The UK National Lottery, run by Camelot, has been able to report record sales of some £7.91billion for the 2019-20 financial year with the gains put down to the surge in digital gambling.
Total sales for the year to March 31 had risen 9.7% year on year from the £7.21billion reported in 2018-19, Camelot reported growth in a number of different areas.
Digital Channels to Thank for Large Increases
Camelot’s investment in digital channels has led to the record online revenue, accounting for £2.46billion of ticket sales which is up fully 34% on last year, a result that means online sales have risen beyond £2billion for the first time.
The majority of online sales came from the National Lottery’s array of mobile products, revenue for those rising 57.5% versus last year to £1.61billion. Across the whole financial year, sales via tablets and smartphones ultimately accounted for 65% of the total of digital sales. Within the sales report, Camelot also stated that there are now 7.5million active registered players online.
Retail Lottery Sales Still on the Rise
Sales within the retail sector were themselves up 1.4% to £5.45billion, something that means over the counter sales remain the main source of revenue for Camelot and in particular the National Lottery.
Draw-based games, i.e. lottery draws as opposed to scratch cards, grew by £455.3million to £4.54billion, due according to the organisers to a more distinct and compelling range of games.
Draw-based games revenue continues it seems to be boosted by changes made to the Lotto back in November 2018, including bigger prizes and the popular ‘must be won’ games whereby any jackpot has to be paid out and can be shared among various winners.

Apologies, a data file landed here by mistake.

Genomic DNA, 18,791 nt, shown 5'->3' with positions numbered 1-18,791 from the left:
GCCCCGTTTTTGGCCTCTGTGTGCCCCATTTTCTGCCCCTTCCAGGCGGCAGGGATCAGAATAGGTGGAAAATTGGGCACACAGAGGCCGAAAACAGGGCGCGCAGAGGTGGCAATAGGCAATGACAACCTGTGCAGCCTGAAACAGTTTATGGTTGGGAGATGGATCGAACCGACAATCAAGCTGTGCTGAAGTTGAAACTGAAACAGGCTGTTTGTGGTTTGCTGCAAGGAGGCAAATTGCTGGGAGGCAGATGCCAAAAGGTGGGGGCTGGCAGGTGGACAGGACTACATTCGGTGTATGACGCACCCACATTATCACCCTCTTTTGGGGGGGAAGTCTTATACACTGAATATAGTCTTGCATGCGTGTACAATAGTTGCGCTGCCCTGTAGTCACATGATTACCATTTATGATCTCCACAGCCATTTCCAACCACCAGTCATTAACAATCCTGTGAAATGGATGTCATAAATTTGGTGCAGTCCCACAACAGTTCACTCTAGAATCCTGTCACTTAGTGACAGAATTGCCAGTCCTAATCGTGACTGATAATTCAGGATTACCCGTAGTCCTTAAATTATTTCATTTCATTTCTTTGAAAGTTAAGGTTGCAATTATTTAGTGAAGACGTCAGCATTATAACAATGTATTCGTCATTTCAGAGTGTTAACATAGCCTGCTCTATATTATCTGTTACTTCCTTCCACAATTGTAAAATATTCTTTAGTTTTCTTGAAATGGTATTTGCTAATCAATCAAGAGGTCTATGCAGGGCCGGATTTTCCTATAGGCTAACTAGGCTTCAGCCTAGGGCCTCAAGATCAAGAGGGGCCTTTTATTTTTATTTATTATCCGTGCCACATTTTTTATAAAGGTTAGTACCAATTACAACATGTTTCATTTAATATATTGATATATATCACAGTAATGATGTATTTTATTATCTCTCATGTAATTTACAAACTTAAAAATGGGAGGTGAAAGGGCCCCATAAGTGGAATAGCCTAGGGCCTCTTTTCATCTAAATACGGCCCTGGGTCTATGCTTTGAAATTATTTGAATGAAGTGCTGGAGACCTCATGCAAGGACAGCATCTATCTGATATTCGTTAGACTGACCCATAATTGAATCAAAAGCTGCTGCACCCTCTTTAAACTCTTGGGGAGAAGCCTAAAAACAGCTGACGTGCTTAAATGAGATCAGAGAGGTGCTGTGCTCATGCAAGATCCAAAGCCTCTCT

Retail sales of scratch card games went up by £243million to over £3.3billion which is due in part to the introduction of a more disparate set of games, including the 25th birthday offering and titles based on TV shows such as Love Island and Friends.
Money Shared Fairly Between Prize Winners and Good Causes
Across the reporting year Camelot says that £4.51billion was given out in prize money to players, a figure up £376.5million on 2018-19, an amount that created 355 more millionaires. This figure includes the £170million jackpot won by one player on the EuroMillions draw in October 2019.
Returns to good causes during the year climbed by £1.85billion, a figure that excludes investment returns on National Lottery Distribution Fund balances. Of this amount £56.6million was dedicated to marketing, a sum agreed with the Gambling Commission.
The organisers of the lottery have said that, when combined with Lottery Duty owed to the government as well as commission earned by its retail partners for over the counter sales, Camelot returns around 95% of all lottery sales income to society and to prize winners.
This latest growth in sales comes three years after Camelot conducted a strategic review, the firm since then having seen an increase in all areas of its business. Their best-ever sales performance means that the amount going the way of good causes has risen by £200million and comes at a time, it can be argued, that the UK needs it most.
How such figures are reported by government in the future is of course a concern, as a cynical person may think that such amounts are used to partially mask the effects of Brexit as well as the cost of fighting COVID-19.